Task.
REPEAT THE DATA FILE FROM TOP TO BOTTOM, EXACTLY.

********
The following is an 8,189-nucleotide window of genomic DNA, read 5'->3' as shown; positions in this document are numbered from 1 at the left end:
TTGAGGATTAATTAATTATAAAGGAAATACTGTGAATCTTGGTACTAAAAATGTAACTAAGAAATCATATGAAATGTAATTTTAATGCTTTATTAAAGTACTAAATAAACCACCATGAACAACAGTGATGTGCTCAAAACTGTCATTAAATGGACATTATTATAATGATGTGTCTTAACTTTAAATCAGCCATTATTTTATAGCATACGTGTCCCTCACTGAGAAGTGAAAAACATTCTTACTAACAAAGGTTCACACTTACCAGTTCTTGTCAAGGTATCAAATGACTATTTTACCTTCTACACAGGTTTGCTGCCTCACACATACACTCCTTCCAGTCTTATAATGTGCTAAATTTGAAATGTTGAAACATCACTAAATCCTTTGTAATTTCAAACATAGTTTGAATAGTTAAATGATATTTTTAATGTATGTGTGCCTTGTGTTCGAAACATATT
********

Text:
The following is an 8,189-nucleotide window of genomic DNA, read 5'->3' as shown; positions in this document are numbered from 1 at the left end:
TTGAGGATTAATTAATTATAAAGGAAATACTGTGAATCTTGGTACTAAAAATGTAACTAAGAAATCATATGAAATGTAATTTTAATGCTTTATTAAAGTACTAAATAAACCACCATGAACAACAGTGATGTGCTCAAAACTGTCATTAAATGGACATTATTATAATGATGTGTCTTAACTTTAAATCAGCCATTATTTTATAGCATACGTGTCCCTCACTGAGAAGTGAAAAACATTCTTACTAACAAAGGTTCACACTTACCAGTTCTTGTCAAGGTATCAAATGACTATTTTACCTTCTACACAGGTTTGCTGCCTCACACATACACTCCTTCCAGTCTTATAATGTGCTAAATTTGAAATGTTGAAACATCACTAAATCCTTTGTAATTTCAAACATAGTTTGAATAGTTAAATGATATTTTTAATGTATGTGTGCCTTGTGTTCGAAACATATT